The details that Notices must supply in regard of works covered the above areas is different in each case. The requirements of Area 1 and Area 6 Notices are set out in those areas however the requirements of a Notice connecting to Section 2 works is set out in Area 3 of the Act. It is important to keep in mind that the validity of any notice not offering all the appropriate info or served in the inaccurate manner, could be open to challenge in Court.

There is no basic type of Notification although lots of people use those released by the RICS or variations added to the explanatory pamphlet provided by the Department for Communities and City Government. Supplied all the info required by the pertinent area of the Act is present, a simple letter would be similarly valid.

Depending upon the circumstances of any offered task there might be more than one adjoining owner on whom observe requirements to be served in respect of the very same work and, in the case of deep excavations, an Adjacent Owner might be aside from an immediate neighbour. It is constantly preferable to talk about the intended deal with adjacent owners prior to serving them with formal written notification – a proposition well discussed may alleviate concerns sufficient to prevent a disagreement emerging and avoid the necessity to appoint surveyors.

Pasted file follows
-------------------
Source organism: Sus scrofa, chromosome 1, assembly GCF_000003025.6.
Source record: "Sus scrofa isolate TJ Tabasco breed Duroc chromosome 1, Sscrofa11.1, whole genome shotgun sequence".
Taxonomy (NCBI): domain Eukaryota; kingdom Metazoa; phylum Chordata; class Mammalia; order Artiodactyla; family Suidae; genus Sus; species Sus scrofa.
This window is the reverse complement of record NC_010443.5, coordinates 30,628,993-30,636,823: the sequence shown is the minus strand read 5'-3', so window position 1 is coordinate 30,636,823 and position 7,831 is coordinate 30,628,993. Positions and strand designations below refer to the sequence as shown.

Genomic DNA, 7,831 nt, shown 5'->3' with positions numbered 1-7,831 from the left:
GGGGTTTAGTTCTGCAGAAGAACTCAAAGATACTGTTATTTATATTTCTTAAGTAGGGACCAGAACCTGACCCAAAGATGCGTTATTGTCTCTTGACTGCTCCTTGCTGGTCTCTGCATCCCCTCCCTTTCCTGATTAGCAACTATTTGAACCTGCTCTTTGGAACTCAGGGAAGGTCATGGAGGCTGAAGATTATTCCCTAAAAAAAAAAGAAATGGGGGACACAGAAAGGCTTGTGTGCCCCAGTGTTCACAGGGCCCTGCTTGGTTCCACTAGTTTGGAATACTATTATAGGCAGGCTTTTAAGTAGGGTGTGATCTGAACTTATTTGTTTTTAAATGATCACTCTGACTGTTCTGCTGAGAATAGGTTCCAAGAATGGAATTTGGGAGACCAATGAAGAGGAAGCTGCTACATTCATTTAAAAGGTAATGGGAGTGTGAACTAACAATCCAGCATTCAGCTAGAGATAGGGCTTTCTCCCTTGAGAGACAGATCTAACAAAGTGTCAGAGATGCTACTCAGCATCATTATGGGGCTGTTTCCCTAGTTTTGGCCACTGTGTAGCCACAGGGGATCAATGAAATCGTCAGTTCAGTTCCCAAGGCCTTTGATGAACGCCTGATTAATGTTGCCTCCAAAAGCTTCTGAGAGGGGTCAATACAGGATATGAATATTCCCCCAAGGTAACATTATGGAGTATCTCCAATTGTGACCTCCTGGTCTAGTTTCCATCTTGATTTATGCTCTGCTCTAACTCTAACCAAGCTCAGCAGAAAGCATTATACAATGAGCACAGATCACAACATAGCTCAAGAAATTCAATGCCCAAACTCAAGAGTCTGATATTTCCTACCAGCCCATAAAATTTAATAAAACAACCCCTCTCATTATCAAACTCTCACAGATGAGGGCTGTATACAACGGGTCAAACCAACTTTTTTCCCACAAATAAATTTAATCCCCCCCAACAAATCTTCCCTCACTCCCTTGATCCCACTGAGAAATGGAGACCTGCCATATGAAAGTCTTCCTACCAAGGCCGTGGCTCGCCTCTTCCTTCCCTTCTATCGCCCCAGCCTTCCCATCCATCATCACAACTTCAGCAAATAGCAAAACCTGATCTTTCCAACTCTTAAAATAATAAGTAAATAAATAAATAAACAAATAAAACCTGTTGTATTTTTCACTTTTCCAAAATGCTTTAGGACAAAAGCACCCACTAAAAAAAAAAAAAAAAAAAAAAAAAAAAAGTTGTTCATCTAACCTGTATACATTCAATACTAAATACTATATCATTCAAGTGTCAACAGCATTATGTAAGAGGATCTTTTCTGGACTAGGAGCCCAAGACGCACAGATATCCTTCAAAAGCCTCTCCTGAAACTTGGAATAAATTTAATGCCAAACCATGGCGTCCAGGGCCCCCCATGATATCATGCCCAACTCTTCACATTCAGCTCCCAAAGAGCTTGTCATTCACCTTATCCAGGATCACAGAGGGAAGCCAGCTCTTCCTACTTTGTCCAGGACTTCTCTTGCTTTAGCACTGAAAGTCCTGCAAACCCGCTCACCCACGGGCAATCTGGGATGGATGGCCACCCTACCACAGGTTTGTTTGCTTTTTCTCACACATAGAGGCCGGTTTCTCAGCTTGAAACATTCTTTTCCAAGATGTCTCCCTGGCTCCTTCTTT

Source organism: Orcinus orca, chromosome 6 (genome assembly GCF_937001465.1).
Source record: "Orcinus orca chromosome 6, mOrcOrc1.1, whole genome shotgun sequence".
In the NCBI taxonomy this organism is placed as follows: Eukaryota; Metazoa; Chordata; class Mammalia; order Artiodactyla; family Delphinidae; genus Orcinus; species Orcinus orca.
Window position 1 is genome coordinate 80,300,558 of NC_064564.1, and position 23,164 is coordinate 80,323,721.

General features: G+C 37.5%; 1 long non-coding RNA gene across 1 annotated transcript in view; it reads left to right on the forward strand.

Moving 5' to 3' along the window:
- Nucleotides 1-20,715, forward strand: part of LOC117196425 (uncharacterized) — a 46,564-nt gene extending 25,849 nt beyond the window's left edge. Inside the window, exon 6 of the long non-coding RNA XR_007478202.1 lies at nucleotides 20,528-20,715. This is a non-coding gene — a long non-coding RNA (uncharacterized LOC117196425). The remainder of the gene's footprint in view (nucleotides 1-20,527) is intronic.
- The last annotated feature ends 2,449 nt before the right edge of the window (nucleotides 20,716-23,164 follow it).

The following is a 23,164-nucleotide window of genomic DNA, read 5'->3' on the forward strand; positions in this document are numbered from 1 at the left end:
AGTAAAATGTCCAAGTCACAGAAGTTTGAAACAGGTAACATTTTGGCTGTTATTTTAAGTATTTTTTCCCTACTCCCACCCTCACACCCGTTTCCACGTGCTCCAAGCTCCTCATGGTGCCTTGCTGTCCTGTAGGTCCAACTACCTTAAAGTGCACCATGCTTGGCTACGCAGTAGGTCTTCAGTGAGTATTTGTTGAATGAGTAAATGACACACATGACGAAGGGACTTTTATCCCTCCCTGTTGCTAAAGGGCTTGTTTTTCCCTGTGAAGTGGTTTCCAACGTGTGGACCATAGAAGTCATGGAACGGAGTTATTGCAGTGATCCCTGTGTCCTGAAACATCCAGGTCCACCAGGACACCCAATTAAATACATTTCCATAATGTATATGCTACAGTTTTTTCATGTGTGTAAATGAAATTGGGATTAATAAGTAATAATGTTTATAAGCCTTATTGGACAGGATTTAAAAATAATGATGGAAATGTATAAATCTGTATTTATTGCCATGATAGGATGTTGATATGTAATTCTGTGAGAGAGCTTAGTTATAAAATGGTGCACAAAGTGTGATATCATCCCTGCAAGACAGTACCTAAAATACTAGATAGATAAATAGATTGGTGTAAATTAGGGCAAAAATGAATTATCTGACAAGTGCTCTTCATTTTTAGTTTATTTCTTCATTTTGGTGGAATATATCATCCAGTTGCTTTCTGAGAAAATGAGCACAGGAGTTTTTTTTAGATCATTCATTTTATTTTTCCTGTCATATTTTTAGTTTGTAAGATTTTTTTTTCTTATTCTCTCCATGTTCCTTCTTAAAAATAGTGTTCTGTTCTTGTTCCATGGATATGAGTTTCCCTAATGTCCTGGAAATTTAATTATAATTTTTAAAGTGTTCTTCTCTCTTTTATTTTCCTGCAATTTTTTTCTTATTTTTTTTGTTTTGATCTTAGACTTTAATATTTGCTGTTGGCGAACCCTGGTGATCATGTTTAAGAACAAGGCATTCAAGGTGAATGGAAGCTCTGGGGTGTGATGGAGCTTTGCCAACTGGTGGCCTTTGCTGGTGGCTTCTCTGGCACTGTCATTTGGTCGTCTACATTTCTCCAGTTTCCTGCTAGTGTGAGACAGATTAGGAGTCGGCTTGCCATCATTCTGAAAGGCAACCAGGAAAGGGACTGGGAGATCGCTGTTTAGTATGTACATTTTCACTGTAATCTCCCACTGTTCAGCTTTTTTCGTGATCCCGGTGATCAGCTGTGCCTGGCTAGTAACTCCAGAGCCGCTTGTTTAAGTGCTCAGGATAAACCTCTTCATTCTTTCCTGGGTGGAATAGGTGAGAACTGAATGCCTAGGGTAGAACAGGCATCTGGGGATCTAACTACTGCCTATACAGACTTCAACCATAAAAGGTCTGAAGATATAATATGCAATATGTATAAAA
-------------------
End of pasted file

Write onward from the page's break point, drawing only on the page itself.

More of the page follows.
There are two exceptions where the need to serve notice might be avoided:

  1. De minimis works: The federal government’s explanatory pamphlet says that some works on a party wall might be so minor that service of notification under the Act would be normally considered not required and give as examples works not likely to impact the structural strength or assistance functions of a party structure or trigger damage to the neighbours side of it, such as re-plastering, shallow chasing for electrical circuitry or inserting power sockets, and screws to support racks, cooking area cupboards, and so forth.
  2. Works under Section 2 of the Act supplied that written permission is gotten from all Adjacent Owners and Occupiers before work commences.

The 3 types of Notice are known, respectively as:

A party structure notice must be served a minimum of 2 months before the date on which it is proposed to start that work. The other 2 notifications need to be served a minimum of one month prior to work commencing.

The compulsory info which Observes need to contain are as follows:

Most of the pro-forma notifications in use consist of the following information as a matter of course despite the kind of notice: